Have you ever been told, “You look just like . . . your mother . . .” or maybe your father or another relative? Some children are the “spitting image” of a family member.
When my daughter was expecting our first grandchild, my father was in his final days of brain cancer. He passed the month before our little T was born, but in the very first days of her life . . . I kept seeing glimpses of my dad. I wasn’t the only one who recognized him in her expressions and she still bears a strong resemblance to my father at times.
We were created in God’s image; for others to see Him in us!
You may have read these words a million times, but don’t miss the impact of this astounding statement:
[box]“And God said, Let us make man in our image . . . after our likeness . . .” (Gen 1:26)[/box]
Nothing else in creation is given this designation of being created in God’s IMAGE. You as a woman, me . . . we are created in God’s likeness, His image . . . we’re created to IMAGE GOD—to bear God’s reflection. We are created with something no other creature has: an eternal soul—in this sense we are created in the same “image” as God’s eternal being. But also, in the sense that, through the new birth, we can actually grow up into Christ-likeness—in this way, we bear the image of our Father.
Remember what I said yesterday about using the Word as a mirror? A mirror shows us what we look like; it reveals to us our appearance. A mirror lets us see any flaws or corrections that need to be made. A mirror is an instrument that bears the image of the one before it.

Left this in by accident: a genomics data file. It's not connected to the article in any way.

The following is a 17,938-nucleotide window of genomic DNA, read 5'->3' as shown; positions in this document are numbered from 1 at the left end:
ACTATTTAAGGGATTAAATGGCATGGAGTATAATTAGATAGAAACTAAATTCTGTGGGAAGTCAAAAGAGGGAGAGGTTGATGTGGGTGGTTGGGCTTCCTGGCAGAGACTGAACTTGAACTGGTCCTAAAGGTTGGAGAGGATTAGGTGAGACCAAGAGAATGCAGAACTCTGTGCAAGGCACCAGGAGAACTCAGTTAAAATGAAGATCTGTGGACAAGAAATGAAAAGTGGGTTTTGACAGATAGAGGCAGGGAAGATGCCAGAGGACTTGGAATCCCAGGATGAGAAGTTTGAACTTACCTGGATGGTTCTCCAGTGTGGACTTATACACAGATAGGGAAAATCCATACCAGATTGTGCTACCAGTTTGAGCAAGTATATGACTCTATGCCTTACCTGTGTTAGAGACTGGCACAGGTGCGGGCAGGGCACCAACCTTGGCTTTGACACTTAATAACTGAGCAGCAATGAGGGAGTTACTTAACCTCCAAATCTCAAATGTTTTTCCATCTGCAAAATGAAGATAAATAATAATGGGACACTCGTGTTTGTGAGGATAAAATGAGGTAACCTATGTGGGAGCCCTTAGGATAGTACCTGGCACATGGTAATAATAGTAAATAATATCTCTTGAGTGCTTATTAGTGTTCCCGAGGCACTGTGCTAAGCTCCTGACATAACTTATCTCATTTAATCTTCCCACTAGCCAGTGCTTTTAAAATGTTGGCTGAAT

In a similar way, we are to bear (reflect) the image of the God before whom we stand, and in whose image we were created.
As a mirror reflects our image, we’re to reflect God’s image to others.
Reading that we’re created to “image God” may sound a bit confusing. You may be thinking . . . “look like God??” What does God look like?
Well, we see His reflection in the Word (our mirror) . . . take for example how Jesus responded to being mistreated: when Jesus was insulted He didn’t throw any insult back. In the gospels we watch Jesus love and serve others, take time for children, listen to the hurting, confront the evil of His day, spend time in prayer with His Father . . . Is that any resemblance to what you look like?
In order to know what God created us to look like, and in order to develop into His “spitting image,” we need to first be adopted by Him and then spend time growing up into His image. We need the truth of His Word to sanctify us, the work of His Spirit to transform us, and the refining work of God to conform us to the image of Christ.
Who would others say you look like? Whose image do others see when they look at you?